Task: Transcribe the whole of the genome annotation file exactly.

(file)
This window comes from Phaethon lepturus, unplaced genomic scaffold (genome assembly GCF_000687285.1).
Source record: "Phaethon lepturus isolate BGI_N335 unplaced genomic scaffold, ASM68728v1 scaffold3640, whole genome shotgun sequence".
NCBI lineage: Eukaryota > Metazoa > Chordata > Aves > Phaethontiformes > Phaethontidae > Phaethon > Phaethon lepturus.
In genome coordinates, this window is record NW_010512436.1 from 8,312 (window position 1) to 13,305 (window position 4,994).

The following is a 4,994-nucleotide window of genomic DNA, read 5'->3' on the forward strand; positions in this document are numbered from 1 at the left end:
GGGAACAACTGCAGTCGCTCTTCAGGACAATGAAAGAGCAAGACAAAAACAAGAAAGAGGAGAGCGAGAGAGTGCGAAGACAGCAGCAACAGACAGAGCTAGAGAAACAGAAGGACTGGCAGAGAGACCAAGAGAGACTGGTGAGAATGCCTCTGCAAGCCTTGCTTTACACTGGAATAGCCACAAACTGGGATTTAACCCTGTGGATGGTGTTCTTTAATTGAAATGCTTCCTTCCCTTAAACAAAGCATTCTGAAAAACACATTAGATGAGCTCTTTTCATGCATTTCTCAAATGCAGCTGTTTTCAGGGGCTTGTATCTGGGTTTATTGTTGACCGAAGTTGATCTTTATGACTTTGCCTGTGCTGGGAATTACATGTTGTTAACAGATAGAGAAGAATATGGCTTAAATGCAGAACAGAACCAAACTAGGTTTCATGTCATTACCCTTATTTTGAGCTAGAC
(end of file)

This window comes from Phaethon lepturus, unplaced genomic scaffold (genome assembly GCF_000687285.1).
Source record: "Phaethon lepturus isolate BGI_N335 unplaced genomic scaffold, ASM68728v1 scaffold3640, whole genome shotgun sequence".
NCBI lineage: Eukaryota > Metazoa > Chordata > Aves > Phaethontiformes > Phaethontidae > Phaethon > Phaethon lepturus.
In genome coordinates, this window is record NW_010512436.1 from 8,312 (window position 1) to 13,305 (window position 4,994).

The following is a 4,994-nucleotide window of genomic DNA, read 5'->3' on the forward strand; positions in this document are numbered from 1 at the left end:
GGGAACAACTGCAGTCGCTCTTCAGGACAATGAAAGAGCAAGACAAAAACAAGAAAGAGGAGAGCGAGAGAGTGCGAAGACAGCAGCAACAGACAGAGCTAGAGAAACAGAAGGACTGGCAGAGAGACCAAGAGAGACTGGTGAGAATGCCTCTGCAAGCCTTGCTTTACACTGGAATAGCCACAAACTGGGATTTAACCCTGTGGATGGTGTTCTTTAATTGAAATGCTTCCTTCCCTTAAACAAAGCATTCTGAAAAACACATTAGATGAGCTCTTTTCATGCATTTCTCAAATGCAGCTGTTTTCAGGGGCTTGTATCTGGGTTTATTGTTGACCGAAGTTGATCTTTATGACTTTGCCTGTGCTGGGAATTACATGTTGTTAACAGATAGAGAAGAATATGGCTTAAATGCAGAACAGAACCAAACTAGGTTTCATGTCATTACCCTTATTTTGAGCTAGAC